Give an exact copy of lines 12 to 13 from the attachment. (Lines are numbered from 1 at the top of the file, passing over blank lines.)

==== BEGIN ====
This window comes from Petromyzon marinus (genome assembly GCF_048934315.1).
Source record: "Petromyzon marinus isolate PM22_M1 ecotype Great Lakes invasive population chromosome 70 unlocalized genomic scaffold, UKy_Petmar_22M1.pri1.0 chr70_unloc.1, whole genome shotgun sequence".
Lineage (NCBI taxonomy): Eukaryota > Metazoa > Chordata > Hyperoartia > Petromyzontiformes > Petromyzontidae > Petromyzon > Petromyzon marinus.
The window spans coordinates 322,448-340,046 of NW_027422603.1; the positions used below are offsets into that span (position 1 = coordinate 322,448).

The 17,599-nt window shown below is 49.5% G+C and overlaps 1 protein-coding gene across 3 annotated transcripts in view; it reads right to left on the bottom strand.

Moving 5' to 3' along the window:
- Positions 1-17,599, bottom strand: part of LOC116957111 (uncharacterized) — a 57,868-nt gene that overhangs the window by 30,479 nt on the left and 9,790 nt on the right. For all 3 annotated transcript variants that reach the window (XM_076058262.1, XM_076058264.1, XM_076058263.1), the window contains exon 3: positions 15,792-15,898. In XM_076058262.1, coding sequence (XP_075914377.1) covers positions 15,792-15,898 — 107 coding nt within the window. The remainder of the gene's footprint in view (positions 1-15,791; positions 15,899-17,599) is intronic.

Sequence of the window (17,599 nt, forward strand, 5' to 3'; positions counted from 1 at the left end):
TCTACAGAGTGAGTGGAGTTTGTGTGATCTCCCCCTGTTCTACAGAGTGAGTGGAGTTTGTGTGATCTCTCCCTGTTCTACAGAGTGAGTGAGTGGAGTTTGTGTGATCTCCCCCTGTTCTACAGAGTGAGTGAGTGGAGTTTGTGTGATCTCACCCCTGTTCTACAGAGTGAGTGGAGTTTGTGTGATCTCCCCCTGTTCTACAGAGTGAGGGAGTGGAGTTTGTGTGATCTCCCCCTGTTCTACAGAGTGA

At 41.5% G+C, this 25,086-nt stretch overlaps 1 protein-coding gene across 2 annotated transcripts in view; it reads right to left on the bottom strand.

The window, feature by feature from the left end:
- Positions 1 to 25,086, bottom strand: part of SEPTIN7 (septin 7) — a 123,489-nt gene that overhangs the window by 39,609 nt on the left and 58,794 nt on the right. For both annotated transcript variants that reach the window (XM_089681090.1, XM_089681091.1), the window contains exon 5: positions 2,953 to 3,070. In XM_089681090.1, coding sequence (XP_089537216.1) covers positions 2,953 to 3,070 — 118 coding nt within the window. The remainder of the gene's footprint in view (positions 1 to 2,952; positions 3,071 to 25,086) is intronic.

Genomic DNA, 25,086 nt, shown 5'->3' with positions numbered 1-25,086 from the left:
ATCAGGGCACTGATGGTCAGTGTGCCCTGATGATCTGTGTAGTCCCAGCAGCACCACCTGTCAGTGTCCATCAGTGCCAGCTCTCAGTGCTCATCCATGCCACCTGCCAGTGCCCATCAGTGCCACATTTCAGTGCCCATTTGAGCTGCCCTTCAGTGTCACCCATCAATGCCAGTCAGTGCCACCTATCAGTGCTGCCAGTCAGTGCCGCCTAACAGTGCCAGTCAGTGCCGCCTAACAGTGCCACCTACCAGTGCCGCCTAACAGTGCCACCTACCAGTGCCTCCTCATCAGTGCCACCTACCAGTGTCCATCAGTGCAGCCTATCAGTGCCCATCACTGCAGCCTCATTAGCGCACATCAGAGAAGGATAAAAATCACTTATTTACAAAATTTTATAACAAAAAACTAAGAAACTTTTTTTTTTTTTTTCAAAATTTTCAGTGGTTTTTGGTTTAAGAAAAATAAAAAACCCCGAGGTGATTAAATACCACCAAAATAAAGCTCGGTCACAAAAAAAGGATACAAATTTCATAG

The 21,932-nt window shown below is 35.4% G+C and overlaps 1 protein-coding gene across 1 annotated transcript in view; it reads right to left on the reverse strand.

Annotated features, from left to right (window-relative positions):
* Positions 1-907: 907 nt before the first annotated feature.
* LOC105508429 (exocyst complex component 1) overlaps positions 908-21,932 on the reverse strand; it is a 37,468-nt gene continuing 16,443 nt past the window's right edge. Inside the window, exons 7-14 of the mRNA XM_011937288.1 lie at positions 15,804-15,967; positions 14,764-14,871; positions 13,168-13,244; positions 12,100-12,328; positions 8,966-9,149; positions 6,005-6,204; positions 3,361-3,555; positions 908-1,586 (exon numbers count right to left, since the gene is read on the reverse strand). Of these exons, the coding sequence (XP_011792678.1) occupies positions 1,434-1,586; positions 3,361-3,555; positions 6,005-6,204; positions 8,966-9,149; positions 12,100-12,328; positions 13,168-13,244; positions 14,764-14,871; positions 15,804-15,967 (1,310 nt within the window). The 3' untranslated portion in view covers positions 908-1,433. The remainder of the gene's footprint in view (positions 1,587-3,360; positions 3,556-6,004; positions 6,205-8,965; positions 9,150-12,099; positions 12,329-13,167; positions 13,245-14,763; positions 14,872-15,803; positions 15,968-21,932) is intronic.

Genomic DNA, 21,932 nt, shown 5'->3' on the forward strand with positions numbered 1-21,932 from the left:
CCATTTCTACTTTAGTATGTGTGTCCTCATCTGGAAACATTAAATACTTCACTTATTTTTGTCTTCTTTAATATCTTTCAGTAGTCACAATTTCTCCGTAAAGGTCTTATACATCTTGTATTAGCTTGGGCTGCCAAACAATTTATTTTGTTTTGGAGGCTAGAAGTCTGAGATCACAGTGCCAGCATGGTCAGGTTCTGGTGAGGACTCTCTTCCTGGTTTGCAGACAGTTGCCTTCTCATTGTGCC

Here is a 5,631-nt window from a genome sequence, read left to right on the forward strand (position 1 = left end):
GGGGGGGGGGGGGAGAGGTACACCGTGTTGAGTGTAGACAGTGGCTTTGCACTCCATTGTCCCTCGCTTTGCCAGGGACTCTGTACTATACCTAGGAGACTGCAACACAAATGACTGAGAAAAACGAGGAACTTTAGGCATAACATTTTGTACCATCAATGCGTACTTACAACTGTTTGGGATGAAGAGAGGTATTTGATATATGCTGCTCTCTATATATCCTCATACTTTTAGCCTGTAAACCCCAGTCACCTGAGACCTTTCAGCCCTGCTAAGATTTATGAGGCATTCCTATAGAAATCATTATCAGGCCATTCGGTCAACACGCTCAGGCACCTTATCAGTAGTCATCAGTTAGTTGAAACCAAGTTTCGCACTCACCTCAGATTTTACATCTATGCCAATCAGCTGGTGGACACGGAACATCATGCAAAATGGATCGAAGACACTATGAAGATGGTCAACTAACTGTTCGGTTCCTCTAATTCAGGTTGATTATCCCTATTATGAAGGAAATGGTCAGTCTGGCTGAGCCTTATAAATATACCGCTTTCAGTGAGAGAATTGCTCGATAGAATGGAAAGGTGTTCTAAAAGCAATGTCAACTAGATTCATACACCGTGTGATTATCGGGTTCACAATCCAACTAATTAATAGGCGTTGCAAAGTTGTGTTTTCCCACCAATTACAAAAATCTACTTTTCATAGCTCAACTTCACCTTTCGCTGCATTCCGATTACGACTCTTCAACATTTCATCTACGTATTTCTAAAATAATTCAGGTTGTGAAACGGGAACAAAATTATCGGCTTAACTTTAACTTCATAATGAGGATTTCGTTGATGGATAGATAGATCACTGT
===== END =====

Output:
- Positions 1 to 25,086, bottom strand: part of SEPTIN7 (septin 7) — a 123,489-nt gene that overhangs the window by 39,609 nt on the left and 58,794 nt on the right. For both annotated transcript variants that reach the window (XM_089681090.1, XM_089681091.1), the window contains exon 5: positions 2,953 to 3,070. In XM_089681090.1, coding sequence (XP_089537216.1) covers positions 2,953 to 3,070 — 118 coding nt within the window. The remainder of the gene's footprint in view (positions 1 to 2,952; positions 3,071 to 25,086) is intronic.

Genomic DNA, 25,086 nt, shown 5'->3' with positions numbered 1-25,086 from the left: